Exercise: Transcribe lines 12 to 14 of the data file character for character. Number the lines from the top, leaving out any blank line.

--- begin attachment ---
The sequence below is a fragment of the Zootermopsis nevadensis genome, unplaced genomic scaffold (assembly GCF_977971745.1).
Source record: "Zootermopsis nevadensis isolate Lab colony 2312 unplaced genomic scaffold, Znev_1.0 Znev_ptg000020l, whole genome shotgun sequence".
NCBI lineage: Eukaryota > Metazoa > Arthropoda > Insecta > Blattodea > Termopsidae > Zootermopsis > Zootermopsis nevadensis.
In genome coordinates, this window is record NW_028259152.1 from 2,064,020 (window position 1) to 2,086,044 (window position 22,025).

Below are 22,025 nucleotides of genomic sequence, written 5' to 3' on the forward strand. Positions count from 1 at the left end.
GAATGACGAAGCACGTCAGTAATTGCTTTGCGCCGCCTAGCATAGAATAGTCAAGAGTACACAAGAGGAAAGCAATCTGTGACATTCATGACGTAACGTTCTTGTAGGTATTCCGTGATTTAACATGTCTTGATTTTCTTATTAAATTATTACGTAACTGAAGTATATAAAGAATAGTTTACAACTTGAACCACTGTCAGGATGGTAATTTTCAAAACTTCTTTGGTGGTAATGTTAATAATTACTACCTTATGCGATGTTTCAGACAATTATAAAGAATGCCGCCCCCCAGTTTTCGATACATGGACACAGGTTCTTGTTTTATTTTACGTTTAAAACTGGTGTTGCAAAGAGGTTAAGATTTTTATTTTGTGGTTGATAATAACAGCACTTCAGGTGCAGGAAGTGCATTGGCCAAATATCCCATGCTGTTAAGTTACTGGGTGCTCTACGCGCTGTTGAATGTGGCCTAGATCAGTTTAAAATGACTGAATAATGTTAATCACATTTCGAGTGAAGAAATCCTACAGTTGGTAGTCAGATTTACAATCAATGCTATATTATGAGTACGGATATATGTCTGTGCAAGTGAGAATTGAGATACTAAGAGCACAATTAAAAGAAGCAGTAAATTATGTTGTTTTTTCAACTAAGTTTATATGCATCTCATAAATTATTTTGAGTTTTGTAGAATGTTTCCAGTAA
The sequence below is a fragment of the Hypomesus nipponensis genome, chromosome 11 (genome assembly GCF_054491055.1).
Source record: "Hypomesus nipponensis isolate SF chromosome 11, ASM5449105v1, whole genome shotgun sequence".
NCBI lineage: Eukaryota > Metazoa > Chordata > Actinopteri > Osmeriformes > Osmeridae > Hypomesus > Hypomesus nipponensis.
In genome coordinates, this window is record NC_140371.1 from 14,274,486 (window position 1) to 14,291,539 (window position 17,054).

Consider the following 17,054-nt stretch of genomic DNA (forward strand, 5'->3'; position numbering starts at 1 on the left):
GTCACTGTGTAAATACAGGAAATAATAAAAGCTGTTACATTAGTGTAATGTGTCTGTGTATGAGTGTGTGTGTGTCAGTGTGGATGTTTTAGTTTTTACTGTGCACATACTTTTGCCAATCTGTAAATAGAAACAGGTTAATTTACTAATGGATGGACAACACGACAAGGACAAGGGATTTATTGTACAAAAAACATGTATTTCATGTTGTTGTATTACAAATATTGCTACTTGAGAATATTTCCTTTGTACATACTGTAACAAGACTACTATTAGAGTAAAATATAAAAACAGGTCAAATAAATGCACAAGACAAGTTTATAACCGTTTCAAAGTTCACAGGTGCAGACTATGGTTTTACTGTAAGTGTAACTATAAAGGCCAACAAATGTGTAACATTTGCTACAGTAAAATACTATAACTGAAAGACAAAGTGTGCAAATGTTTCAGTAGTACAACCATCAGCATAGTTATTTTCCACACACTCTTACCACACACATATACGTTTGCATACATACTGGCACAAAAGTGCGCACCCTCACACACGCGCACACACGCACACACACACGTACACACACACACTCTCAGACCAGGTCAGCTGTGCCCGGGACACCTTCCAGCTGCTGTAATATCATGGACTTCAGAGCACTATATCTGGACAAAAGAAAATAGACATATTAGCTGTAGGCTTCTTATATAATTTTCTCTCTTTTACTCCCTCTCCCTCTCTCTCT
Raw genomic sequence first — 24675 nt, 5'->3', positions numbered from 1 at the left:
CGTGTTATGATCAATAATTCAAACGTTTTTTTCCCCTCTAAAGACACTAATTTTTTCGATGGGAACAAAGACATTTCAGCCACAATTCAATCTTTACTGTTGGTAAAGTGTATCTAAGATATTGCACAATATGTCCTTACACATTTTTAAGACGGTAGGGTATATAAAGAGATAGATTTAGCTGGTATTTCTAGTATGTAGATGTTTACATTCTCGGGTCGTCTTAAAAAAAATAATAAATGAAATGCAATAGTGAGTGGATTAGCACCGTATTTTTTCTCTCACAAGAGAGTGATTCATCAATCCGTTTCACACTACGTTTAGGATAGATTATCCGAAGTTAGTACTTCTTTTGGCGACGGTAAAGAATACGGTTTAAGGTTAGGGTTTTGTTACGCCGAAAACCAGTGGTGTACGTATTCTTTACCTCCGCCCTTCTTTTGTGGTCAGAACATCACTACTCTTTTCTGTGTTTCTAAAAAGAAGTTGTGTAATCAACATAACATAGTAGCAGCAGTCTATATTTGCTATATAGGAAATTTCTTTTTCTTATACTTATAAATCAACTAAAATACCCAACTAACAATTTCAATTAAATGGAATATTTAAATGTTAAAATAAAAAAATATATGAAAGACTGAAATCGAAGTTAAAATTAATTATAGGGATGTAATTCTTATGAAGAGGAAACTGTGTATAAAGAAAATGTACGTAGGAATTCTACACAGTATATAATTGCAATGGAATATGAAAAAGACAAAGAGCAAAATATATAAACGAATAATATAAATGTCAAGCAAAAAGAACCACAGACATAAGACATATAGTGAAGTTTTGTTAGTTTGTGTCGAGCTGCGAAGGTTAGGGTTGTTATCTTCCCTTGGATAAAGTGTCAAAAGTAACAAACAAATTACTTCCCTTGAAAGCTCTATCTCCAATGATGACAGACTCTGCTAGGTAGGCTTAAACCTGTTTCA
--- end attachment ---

GTCACTGTGTAAATACAGGAAATAATAAAAGCTGTTACATTAGTGTAATGTGTCTGTGTATGAGTGTGTGTGTGTCAGTGTGGATGTTTTAGTTTTTACTGTGCACATACTTTTGCCAATCTGTAAATAGAAACAGGTTAATTTACTAATGGATGGACAACACGACAAGGACAAGGGATTTATTGTACAAAAAACATGTATTTCATGTTGTTGTATTACAAATATTGCTACTTGAGAATATTTCCTTTGTACATACTGTAACAAGACTACTATTAGAGTAAAATATAAAAACAGGTCAAATAAATGCACAAGACAAGTTTATAACCGTTTCAAAGTTCACAGGTGCAGACTATGGTTTTACTGTAAGTGTAACTATAAAGGCCAACAAATGTGTAACATTTGCTACAGTAAAATACTATAACTGAAAGACAAAGTGTGCAAATGTTTCAGTAGTACAACCATCAGCATAGTTATTTTCCACACACTCTTACCACACACATATACGTTTGCATACATACTGGCACAAAAGTGCGCACCCTCACACACGCGCACACACGCACACACACACGTACACACACACACTCTCAGACCAGGTCAGCTGTGCCCGGGACACCTTCCAGCTGCTGTAATATCATGGACTTCAGAGCACTATATCTGGACAAAAGAAAATAGACATATTAGCTGTAGGCTTCTTATATAATTTTCTCTCTTTTACTCCCTCTCCCTCTCTCTCT
Raw genomic sequence first — 24675 nt, 5'->3', positions numbered from 1 at the left:
CGTGTTATGATCAATAATTCAAACGTTTTTTTCCCCTCTAAAGACACTAATTTTTTCGATGGGAACAAAGACATTTCAGCCACAATTCAATCTTTACTGTTGGTAAAGTGTATCTAAGATATTGCACAATATGTCCTTACACATTTTTAAGACGGTAGGGTATATAAAGAGATAGATTTAGCTGGTATTTCTAGTATGTAGATGTTTACATTCTCGGGTCGTCTTAAAAAAAATAATAAATGAAATGCAATAGTGAGTGGATTAGCACCGTATTTTTTCTCTCACAAGAGAGTGATTCATCAATCCGTTTCACACTACGTTTAGGATAGATTATCCGAAGTTAGTACTTCTTTTGGCGACGGTAAAGAATACGGTTTAAGGTTAGGGTTTTGTTACGCCGAAAACCAGTGGTGTACGTATTCTTTACCTCCGCCCTTCTTTTGTGGTCAGAACATCACTACTCTTTTCTGTGTTTCTAAAAAGAAGTTGTGTAATCAACATAACATAGTAGCAGCAGTCTATATTTGCTATATAGGAAATTTCTTTTTCTTATACTTATAAATCAACTAAAATACCCAACTAACAATTTCAATTAAATGGAATATTTAAATGTTAAAATAAAAAAATATATGAAAGACTGAAATCGAAGTTAAAATTAATTATAGGGATGTAATTCTTATGAAGAGGAAACTGTGTATAAAGAAAATGTACGTAGGAATTCTACACAGTATATAATTGCAATGGAATATGAAAAAGACAAAGAGCAAAATATATAAACGAATAATATAAATGTCAAGCAAAAAGAACCACAGACATAAGACATATAGTGAAGTTTTGTTAGTTTGTGTCGAGCTGCGAAGGTTAGGGTTGTTATCTTCCCTTGGATAAAGTGTCAAAAGTAACAAACAAATTACTTCCCTTGAAAGCTCTATCTCCAATGATGACAGACTCTGCTAGGTAGGCTTAAACCTGTTTCA